Test your students to explain quantum science or technology in a 3 minute video

By Steve Castle posted 06-01-2022 10:31

School students: can you explain quantum science or technology in a 3-minute video?

And your three minutes start ... now!

Physicist Richard Feynman once said "I can safely say that nobody really understands quantum mechanics" - can you help us prove him wrong? We challenge you to create a three-minute video about any aspect of quantum science or technology, that a High School student can understand.

Watch our video summary of the competition:

Scroll down to find out about the competition organisers (IOP QQQ group) and sponsors:

Quantum? Is that the thing with the cat?

Yes! Schrödinger's cat is a popular quantum thought experiment. Some systems such as tiny particles show quantum behaviour, where they can be in two places at once, called a superposition of states. Erwin Schrödinger pointed out that if cats can also be quantum, then they can be dead and alive at the same time.

But there's lots more to quantum than cats and superpositions! The electronics in the phone or computer that you are reading this webpage on rely on quantum mechanics. People are racing to build quantum computers - which can perform many calculations at once. Quantum particles have been sent to space on satellites to enable ultra-secure quantum communication. There are experiments to show quantum teleportation, and debates about whether there are many quantum universes.

The  laws of Quantum on the Clock

  1. Create a video on any aspect of quantum science or technology, that is no longer than 3 minutes.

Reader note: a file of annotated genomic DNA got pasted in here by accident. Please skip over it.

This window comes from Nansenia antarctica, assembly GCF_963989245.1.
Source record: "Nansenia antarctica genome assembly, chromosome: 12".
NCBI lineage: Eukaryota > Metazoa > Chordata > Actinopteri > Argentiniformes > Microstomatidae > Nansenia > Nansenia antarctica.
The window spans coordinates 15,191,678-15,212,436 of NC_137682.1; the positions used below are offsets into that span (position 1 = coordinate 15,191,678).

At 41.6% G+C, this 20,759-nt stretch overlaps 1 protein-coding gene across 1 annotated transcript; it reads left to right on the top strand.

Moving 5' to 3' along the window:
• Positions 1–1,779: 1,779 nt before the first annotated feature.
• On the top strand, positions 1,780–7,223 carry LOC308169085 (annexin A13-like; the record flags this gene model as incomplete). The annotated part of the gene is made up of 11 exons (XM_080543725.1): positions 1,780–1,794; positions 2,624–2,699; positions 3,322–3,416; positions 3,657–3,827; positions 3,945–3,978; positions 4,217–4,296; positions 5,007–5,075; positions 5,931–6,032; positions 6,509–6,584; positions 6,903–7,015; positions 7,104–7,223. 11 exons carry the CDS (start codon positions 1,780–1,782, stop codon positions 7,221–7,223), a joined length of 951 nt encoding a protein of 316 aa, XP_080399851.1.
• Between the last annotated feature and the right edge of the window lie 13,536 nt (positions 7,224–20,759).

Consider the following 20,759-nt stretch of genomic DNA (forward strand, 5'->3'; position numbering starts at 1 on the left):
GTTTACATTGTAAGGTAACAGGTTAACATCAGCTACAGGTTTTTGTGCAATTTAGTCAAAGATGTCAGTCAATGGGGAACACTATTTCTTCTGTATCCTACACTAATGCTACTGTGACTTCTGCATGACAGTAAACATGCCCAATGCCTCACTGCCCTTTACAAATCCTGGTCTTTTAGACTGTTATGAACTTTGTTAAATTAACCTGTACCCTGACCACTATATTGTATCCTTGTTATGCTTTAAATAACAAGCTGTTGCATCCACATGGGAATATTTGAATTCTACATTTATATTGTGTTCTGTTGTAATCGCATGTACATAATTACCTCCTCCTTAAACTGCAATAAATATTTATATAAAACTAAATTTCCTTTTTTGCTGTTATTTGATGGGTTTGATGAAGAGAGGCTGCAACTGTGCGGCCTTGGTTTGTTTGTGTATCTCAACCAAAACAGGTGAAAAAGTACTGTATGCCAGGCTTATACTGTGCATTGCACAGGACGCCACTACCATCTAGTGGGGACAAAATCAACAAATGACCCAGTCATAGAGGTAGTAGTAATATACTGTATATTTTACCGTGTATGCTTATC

2. You can submit your video individually or in a team of up to four.
  3. The video must be accurate, and if the chosen topic is controversial or under debate, then this should be mentioned in the video.
  4. The video should not promote a particular company or organisation, though they can be mentioned as examples of e.g. who is implementing a quantum technology. 
  5. The video can be in any format! It could be a single person or a group of people talking to the camera; a drama; visuals and animation; song, poetry or dance; or something else... all creativity is welcome. 


The competition is open to students in the UK and Ireland, in their final two years of pre-university education. This includes A-level, International Baccalaureate, Scottish Higher and Advanced Higher (S5 and S6), Irish Senior Cycle, or equivalent courses.

We strongly encourage submissions from students with all backgrounds that are underrepresented in the physics community.

If you are not eligible for the competition, but think quantum sounds cool anyway - check out our collection of online quantum resources for some fun quantum reading.

Submission and updates

Entries must be submitted by 31st March 2022. You will be able to submit your entry by submitting a link to your video. The link to the submission form will be uploaded here by February 2022. 

To get updates about the competition, you can follow @qqq_iop on Twitter.


The winners and runners-up of the competition will all receive cash prizes, with the team cash prizes being shared between the team members.

The winners of "Best individual" and "Best team" prizes will also receive a 1-year subscription to Physics World and an expenses-paid invitation to a prize-giving event at the Photon 2022 conference dinner, with the opportunity to network with expert quantum researchers at a major UK conference. 

One representative from each winning entry for the Sponsor prizes will also be invited to the prize-giving event (if the winning entry is a team, they can choose one representative). 

In 2022 the conference is taking place in Nottingham, 30th August to 2nd September.

The prizes available are:

Best individual video

1-year Physics World subscription, prize-giving event invitation 


Best team video

1-year Physics World subscription, prize-giving event invitation


National Physical Laboratory Prize 

for most creative video


National Quantum Computing Centre Prize

for best explained video


IBM Quantum Prize

for most engaging video


Oxford Quantum Circuits Prize

for most well-researched video


Universal Quantum Prize

for the best video response to the question "What would you do with a 1-million qubit quantum computer?"


9 Runners-Up Prizes 

for highly commended entries